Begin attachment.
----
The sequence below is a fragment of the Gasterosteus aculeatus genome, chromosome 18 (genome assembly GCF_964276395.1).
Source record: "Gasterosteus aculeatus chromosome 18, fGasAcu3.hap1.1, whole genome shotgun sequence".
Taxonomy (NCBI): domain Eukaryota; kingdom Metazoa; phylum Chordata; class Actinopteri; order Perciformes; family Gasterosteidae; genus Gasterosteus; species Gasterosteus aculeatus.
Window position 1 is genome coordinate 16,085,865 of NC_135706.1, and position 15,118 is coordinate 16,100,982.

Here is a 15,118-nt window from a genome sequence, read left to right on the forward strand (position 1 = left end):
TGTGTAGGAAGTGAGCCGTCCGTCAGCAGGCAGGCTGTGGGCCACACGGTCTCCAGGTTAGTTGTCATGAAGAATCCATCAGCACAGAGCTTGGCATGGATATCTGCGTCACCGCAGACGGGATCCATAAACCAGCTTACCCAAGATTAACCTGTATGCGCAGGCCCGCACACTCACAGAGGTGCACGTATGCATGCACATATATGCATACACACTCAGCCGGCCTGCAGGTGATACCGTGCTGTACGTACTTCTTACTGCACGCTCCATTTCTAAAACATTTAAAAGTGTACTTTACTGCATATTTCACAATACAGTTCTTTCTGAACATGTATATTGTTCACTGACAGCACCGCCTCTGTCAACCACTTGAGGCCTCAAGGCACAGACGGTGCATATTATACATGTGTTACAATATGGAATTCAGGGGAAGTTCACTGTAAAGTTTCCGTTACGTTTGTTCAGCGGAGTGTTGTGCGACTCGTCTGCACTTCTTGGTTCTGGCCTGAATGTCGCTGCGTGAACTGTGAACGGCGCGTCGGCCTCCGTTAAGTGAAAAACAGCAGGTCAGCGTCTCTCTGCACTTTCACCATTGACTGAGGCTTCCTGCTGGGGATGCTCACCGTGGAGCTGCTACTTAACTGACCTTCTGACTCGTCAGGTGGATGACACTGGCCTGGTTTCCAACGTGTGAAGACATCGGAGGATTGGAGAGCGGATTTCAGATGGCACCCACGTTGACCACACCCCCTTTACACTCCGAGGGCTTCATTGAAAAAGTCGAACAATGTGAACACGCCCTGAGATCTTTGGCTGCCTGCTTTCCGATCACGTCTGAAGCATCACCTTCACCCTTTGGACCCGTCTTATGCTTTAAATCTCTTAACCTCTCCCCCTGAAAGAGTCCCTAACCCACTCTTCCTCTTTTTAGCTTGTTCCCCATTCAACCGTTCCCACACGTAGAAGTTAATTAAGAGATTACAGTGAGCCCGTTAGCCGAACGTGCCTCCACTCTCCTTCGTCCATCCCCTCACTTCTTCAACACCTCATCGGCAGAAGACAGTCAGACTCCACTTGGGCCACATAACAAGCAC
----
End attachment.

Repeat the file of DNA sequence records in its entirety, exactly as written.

The sequence below is a fragment of the Gasterosteus aculeatus genome, chromosome 18 (genome assembly GCF_964276395.1).
Source record: "Gasterosteus aculeatus chromosome 18, fGasAcu3.hap1.1, whole genome shotgun sequence".
Taxonomy (NCBI): domain Eukaryota; kingdom Metazoa; phylum Chordata; class Actinopteri; order Perciformes; family Gasterosteidae; genus Gasterosteus; species Gasterosteus aculeatus.
Window position 1 is genome coordinate 16,085,865 of NC_135706.1, and position 15,118 is coordinate 16,100,982.

Here is a 15,118-nt window from a genome sequence, read left to right on the forward strand (position 1 = left end):
TGTGTAGGAAGTGAGCCGTCCGTCAGCAGGCAGGCTGTGGGCCACACGGTCTCCAGGTTAGTTGTCATGAAGAATCCATCAGCACAGAGCTTGGCATGGATATCTGCGTCACCGCAGACGGGATCCATAAACCAGCTTACCCAAGATTAACCTGTATGCGCAGGCCCGCACACTCACAGAGGTGCACGTATGCATGCACATATATGCATACACACTCAGCCGGCCTGCAGGTGATACCGTGCTGTACGTACTTCTTACTGCACGCTCCATTTCTAAAACATTTAAAAGTGTACTTTACTGCATATTTCACAATACAGTTCTTTCTGAACATGTATATTGTTCACTGACAGCACCGCCTCTGTCAACCACTTGAGGCCTCAAGGCACAGACGGTGCATATTATACATGTGTTACAATATGGAATTCAGGGGAAGTTCACTGTAAAGTTTCCGTTACGTTTGTTCAGCGGAGTGTTGTGCGACTCGTCTGCACTTCTTGGTTCTGGCCTGAATGTCGCTGCGTGAACTGTGAACGGCGCGTCGGCCTCCGTTAAGTGAAAAACAGCAGGTCAGCGTCTCTCTGCACTTTCACCATTGACTGAGGCTTCCTGCTGGGGATGCTCACCGTGGAGCTGCTACTTAACTGACCTTCTGACTCGTCAGGTGGATGACACTGGCCTGGTTTCCAACGTGTGAAGACATCGGAGGATTGGAGAGCGGATTTCAGATGGCACCCACGTTGACCACACCCCCTTTACACTCCGAGGGCTTCATTGAAAAAGTCGAACAATGTGAACACGCCCTGAGATCTTTGGCTGCCTGCTTTCCGATCACGTCTGAAGCATCACCTTCACCCTTTGGACCCGTCTTATGCTTTAAATCTCTTAACCTCTCCCCCTGAAAGAGTCCCTAACCCACTCTTCCTCTTTTTAGCTTGTTCCCCATTCAACCGTTCCCACACGTAGAAGTTAATTAAGAGATTACAGTGAGCCCGTTAGCCGAACGTGCCTCCACTCTCCTTCGTCCATCCCCTCACTTCTTCAACACCTCATCGGCAGAAGACAGTCAGACTCCACTTGGGCCACATAACAAGCAC